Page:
Probing the Developmental Relationship Between Adolescent Employment and Crime Using the NLSY97

Shawn D. Bushway, University of Maryland at College Park
Robert Apel, University of Maryland at College Park
Raymond Paternoster, University of Maryland at College Park
Robert Brame, University of Maryland - College Park

Prior research using the NLSY97 has shown that youth who begin to work or increase their work intensity from one school year to the next show no increase either in the prevalence or the frequency of their criminal or delinquent behavior. This result directly contradicts a large body of research using cross-sectional analysis. To expand this analysis further, in this paper we examine trajectories of monthly work pattern over the entire high school career for two cohorts in the NLSY97. This application of the semi-parametric trajectory method to work are correlated with different offending patterns and lifestyle choices at age 18. Based on our earlier work, we hypothesize that individuals with substantially different patterns of work behavior during their high school years will have essentially the same offending behavior upon the completion of high school. Furthermore, we predict that individuals who worked during high school will have life outcomes at age 18 that are predictive of a successful transition to adult roles.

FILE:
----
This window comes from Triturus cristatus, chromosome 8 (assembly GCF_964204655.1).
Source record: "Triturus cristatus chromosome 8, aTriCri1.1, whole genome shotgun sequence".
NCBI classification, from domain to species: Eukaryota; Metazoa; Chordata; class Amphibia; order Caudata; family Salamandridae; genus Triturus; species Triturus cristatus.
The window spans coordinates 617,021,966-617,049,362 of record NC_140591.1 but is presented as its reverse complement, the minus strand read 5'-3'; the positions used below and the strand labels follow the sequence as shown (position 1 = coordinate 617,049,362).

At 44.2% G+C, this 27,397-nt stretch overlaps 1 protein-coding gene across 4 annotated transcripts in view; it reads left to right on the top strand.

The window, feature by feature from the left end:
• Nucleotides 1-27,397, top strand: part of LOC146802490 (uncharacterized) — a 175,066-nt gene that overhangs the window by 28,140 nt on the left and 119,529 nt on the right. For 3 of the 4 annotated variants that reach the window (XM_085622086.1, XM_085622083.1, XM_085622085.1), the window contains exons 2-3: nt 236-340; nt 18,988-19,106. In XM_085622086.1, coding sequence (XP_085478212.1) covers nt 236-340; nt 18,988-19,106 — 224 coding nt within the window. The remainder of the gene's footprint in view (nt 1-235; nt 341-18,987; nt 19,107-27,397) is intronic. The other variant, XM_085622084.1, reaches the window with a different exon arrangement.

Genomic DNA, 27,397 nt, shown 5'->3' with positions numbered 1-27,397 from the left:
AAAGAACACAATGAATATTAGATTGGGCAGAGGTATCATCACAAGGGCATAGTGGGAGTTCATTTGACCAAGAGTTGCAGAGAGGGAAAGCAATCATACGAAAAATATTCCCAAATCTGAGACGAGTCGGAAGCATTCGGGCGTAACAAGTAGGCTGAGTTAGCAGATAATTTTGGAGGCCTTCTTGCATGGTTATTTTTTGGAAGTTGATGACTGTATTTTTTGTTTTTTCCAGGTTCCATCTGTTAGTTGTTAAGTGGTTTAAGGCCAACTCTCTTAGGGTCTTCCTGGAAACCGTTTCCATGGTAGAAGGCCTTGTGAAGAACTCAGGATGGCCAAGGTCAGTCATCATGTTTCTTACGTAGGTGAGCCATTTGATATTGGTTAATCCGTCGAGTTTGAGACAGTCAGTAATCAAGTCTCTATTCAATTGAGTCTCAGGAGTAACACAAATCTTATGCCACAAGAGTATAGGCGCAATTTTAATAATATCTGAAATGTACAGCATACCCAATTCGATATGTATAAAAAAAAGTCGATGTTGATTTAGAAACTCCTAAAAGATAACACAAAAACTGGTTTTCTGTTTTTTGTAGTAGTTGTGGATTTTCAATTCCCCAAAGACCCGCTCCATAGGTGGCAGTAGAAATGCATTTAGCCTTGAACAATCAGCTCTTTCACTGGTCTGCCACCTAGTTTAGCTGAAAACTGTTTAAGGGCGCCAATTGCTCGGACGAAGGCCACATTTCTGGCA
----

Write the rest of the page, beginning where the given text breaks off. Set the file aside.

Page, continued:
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Updated 05/20/2006